Two out of five low-paid young parents who ask for flexible work arrangements are "penalised" with fewer hours, worse shifts and even losing their job, a new report says.
A survey of 1,000 young mums and dads by the TUC found that more than half of those working in low-paid sectors such as retail, hospitality and social care, did not know their employment rights, with many unaware of unpaid parental leave arrangements.
Many of those polled had to take sick leave or holiday to cover childcare, while some said they were prevented from leaving work in an emergency.
Issues such as flexible working and work-life balance did not apply to many of those questioned, said the TUC.
General secretary Frances O'Grady said employers needed offer parents a fair deal.
The TUC criticised the attitude of some employers, saying more than two out five men surveyed felt "stigmatised" at work because of needing flexibility for childcare.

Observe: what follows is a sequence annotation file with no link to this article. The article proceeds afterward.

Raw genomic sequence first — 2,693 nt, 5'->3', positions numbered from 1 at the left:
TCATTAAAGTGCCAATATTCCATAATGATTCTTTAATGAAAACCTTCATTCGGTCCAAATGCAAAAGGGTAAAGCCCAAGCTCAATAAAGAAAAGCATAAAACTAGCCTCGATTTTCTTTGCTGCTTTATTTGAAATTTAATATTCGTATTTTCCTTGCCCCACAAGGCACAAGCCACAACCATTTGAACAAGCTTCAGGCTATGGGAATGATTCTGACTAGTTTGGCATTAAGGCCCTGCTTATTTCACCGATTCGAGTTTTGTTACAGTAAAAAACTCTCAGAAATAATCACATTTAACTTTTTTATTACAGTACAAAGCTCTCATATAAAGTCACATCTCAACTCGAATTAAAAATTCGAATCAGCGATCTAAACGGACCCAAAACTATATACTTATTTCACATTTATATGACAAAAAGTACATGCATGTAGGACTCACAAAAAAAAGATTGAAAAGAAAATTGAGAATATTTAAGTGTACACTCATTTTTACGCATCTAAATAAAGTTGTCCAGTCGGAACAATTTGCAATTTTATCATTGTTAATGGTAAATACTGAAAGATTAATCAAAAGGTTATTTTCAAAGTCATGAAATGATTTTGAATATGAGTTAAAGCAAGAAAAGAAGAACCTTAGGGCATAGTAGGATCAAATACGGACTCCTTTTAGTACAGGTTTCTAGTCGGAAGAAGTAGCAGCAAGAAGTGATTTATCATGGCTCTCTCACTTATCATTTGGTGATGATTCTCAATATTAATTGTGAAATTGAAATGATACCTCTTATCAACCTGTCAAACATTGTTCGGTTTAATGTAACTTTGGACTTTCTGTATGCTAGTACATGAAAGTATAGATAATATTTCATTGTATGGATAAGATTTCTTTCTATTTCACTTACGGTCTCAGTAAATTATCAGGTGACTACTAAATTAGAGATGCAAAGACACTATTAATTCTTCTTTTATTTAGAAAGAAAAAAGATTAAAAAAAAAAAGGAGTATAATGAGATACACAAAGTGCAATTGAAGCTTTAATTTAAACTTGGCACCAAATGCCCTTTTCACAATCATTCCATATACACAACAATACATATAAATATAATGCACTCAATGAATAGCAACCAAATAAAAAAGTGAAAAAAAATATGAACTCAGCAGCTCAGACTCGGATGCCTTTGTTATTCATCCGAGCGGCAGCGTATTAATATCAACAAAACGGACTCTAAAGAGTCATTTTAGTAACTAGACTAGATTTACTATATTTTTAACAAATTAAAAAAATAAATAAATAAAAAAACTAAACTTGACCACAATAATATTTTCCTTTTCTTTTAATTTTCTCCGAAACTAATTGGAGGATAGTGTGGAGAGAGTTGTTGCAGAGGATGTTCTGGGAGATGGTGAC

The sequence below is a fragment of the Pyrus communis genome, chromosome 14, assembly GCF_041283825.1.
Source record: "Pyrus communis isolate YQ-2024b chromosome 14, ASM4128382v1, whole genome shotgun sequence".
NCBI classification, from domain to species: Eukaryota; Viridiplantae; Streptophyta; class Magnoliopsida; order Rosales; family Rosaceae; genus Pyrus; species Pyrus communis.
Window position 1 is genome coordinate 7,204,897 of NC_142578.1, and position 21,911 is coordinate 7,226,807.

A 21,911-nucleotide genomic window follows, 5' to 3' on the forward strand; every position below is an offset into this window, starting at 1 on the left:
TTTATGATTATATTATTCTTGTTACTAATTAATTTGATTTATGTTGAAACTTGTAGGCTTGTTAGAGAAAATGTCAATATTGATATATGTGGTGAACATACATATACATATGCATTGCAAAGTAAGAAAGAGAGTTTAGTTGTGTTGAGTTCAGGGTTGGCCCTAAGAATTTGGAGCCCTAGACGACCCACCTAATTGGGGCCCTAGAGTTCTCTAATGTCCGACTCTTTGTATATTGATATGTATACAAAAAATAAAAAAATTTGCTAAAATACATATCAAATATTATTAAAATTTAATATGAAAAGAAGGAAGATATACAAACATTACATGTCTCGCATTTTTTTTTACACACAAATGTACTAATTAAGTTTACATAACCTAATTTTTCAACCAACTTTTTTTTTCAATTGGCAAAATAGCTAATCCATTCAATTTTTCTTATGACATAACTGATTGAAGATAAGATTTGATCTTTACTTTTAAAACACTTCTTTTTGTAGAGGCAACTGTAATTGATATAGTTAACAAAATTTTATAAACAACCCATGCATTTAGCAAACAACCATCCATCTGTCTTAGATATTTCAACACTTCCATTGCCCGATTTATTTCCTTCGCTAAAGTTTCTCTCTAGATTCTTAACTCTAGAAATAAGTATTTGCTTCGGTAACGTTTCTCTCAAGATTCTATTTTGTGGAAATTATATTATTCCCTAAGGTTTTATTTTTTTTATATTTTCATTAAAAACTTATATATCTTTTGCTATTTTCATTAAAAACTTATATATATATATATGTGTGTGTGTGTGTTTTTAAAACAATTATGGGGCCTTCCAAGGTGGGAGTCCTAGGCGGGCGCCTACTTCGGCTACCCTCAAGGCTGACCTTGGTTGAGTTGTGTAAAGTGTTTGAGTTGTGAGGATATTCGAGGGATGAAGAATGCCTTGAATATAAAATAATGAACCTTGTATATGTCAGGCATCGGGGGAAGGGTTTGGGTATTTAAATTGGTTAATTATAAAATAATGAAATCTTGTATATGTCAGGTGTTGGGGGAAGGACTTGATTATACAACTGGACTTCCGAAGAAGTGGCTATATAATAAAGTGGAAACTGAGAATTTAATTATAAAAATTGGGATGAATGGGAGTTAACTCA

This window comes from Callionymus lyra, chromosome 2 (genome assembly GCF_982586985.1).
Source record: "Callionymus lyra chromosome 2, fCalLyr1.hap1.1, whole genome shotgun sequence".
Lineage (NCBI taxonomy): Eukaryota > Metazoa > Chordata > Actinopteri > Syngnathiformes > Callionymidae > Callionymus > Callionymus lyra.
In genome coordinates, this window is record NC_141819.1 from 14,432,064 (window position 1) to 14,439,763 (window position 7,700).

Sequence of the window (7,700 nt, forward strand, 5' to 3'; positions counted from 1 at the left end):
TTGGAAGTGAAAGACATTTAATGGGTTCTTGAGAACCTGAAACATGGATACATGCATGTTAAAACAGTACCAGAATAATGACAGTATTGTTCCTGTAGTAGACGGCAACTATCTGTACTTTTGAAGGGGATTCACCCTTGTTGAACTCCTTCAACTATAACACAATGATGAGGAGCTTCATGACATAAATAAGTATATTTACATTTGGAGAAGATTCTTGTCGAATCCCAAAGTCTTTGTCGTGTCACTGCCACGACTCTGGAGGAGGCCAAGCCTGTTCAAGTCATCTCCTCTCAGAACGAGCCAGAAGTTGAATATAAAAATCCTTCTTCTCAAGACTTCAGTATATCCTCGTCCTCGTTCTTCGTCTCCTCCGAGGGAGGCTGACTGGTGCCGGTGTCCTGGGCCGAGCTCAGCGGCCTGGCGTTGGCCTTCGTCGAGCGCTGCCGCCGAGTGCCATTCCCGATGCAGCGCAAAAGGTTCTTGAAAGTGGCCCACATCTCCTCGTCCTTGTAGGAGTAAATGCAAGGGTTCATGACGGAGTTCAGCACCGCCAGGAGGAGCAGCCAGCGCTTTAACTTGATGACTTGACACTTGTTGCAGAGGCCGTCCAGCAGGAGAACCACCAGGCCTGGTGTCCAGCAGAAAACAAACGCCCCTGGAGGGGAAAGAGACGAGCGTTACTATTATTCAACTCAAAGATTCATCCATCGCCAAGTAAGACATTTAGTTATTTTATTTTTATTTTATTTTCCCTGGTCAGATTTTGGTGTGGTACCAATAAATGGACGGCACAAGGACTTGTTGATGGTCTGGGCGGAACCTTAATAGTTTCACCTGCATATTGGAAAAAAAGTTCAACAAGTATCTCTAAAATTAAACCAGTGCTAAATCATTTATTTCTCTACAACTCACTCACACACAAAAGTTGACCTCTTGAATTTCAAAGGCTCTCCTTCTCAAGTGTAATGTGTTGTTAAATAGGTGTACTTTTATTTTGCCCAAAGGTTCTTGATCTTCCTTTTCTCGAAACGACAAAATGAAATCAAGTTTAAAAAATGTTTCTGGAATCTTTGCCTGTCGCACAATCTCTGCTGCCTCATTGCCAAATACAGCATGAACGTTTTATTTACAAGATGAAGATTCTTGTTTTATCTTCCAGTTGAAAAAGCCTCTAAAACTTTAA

The report said many young parents are penalised if they ask their employer for flexible working arrangements, telling the TUC they are subsequently given fewer hours, worse shifts or even lose their job.
Ben Wilson, Equality and Human Rights Commission executive director, said there needed to be a change in workplace culture.
A Business Department spokesman said: "The continued strength of our economy is built on the flexibility of our labour market, benefiting both business and workers and leading to record levels of employment.
"But that flexibility needs to work both ways which is why we commissioned Matthew Taylor to review modern working practices to ensure our employment rules and rights keep up to date to reflect new ways of working. We are considering his report carefully and will respond in due course."